In some cases, the decision is based on objective economic signals while in other cases it may be purely psychological.

Very often, you may see capitulation selling in the stock market during economic downturns or when there’s a market correction taking place.

An investor may also decide to capitulate securities when there’s a high volume of trading on a stock and where the stock price has been declining over a long period of time.

That may signal to the investor that others are selling off and that it may be best to liquidate the stock instead of letting the share price go further down.

There are instances when traders and investors sell off their position based on subjective and psychological reasons.

When an investor sees that everyone else is selling and the price is rapidly going down, the investor may feel “forced” or “pressured” to sell.

What Happens After Stock Market Capitulation

For many traders and investors, stock market capitulations provide them an opportunity to invest and make money.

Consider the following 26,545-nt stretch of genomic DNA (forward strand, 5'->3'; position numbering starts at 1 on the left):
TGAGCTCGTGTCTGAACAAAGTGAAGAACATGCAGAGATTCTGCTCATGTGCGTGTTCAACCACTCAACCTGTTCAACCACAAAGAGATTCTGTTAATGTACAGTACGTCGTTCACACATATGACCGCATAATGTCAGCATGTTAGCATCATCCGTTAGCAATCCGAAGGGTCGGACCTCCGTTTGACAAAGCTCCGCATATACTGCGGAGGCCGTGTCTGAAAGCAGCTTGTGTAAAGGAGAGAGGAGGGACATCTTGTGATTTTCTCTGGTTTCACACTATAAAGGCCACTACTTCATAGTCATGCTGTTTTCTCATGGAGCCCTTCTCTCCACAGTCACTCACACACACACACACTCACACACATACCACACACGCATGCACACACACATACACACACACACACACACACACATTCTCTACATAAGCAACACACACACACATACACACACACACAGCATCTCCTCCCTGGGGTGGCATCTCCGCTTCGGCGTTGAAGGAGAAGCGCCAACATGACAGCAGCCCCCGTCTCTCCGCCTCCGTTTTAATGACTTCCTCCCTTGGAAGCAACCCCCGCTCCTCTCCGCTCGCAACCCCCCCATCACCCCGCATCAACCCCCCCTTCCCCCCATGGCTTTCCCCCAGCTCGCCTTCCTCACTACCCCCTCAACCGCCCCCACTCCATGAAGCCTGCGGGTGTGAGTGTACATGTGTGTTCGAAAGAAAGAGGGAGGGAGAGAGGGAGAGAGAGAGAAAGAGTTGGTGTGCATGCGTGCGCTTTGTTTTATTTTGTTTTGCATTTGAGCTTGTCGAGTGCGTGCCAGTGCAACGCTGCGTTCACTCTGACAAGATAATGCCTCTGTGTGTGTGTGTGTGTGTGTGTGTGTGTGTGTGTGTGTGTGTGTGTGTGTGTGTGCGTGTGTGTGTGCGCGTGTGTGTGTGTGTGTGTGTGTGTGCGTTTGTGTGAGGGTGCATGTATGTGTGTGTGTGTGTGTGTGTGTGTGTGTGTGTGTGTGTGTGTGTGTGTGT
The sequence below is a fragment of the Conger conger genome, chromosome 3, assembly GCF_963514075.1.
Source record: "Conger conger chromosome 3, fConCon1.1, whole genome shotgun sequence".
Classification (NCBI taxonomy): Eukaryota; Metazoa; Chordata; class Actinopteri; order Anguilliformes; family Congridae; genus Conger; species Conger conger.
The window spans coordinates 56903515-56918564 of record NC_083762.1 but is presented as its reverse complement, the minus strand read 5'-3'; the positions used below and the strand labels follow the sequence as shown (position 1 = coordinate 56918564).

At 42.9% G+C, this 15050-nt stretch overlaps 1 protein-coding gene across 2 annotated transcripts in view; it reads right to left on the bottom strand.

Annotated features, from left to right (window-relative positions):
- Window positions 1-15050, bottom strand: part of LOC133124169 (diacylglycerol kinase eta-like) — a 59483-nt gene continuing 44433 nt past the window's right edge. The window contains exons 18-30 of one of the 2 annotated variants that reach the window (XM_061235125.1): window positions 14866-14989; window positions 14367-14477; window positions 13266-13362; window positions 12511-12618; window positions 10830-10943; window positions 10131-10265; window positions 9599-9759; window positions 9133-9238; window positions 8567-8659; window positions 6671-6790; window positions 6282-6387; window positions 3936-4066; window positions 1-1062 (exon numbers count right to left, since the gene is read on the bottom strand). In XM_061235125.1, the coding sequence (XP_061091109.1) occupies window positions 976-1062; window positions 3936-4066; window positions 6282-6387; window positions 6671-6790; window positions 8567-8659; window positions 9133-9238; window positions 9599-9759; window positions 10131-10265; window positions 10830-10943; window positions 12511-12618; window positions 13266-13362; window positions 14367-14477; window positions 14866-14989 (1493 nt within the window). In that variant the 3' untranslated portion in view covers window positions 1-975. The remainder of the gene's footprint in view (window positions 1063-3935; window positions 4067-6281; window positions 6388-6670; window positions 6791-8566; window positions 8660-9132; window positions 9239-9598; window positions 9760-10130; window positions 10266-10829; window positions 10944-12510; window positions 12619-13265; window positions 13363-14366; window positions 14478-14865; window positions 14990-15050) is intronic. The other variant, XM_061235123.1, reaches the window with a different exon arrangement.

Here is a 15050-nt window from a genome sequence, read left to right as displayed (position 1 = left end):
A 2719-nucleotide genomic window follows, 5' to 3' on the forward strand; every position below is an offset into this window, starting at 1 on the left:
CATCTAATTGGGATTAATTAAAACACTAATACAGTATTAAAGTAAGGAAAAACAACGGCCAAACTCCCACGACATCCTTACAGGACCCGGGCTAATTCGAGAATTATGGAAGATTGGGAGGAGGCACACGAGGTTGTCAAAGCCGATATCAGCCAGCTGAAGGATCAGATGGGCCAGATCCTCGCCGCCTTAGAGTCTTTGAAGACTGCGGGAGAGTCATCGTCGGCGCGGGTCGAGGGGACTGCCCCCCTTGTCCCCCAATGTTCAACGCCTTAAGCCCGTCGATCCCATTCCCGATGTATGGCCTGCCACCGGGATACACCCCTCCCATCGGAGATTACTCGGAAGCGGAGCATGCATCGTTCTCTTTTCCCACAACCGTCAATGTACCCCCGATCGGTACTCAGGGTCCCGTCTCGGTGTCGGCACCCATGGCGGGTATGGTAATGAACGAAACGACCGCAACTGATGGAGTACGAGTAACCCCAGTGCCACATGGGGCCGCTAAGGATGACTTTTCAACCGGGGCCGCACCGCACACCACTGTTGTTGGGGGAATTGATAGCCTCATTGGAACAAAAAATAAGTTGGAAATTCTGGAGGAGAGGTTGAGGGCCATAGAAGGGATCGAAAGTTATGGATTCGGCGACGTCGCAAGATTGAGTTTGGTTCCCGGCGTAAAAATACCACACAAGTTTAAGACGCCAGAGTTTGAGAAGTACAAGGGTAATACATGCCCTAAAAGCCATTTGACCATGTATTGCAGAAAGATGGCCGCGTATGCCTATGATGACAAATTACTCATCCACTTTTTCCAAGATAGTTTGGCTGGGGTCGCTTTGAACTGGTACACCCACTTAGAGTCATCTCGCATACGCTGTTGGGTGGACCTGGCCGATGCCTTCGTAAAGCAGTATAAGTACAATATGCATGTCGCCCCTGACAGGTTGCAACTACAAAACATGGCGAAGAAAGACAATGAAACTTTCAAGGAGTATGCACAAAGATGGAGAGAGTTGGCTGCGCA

The reason is quite simple.

When investors and stockholders sell out during an economic decline or simply because they see a high volume of shares being sold for a stock, they may find that the stock price may trade below its fair market value.

As such, purchasing securities undervalued by the market can represent a great opportunity to invest.

One of the most famous investors in history, Warren Buffett, is a well-known value investor who buys stocks that are undervalued in the market (that may include events of stock capitulation).

Traders buying stocks after capitulation believe that the stock price will eventually go back up to its normal (or expected) levels.

Those who perform technical analysis on the stock consider that the capitulation selling will bring the stock to its lowest price point making it advantageous to buy at that point in time.

How To Identify Stock Capitulation

In some cases, it may be easy to detect that investors are massively exiting a stock position. 

However, in other cases, it may not be that easy to detect. 

There are generally certain factors and events that may occur leading investors and traders to suspect the occurrence of shares sold in mass:

  • Negative economic news
  • Negative overall market sentiment 
  • A decline in many stock indices 
  • A decline in stock price 
  • High selling volumes 
  • Lower earnings 
  • Important short-selling activity 
  • An elevated put option to call option ratios
  • Negative news 

More sophisticated traders may use technical analysis to detect the presence of capitulation in an attempt to time market entry to purchase shares undervalued by the market.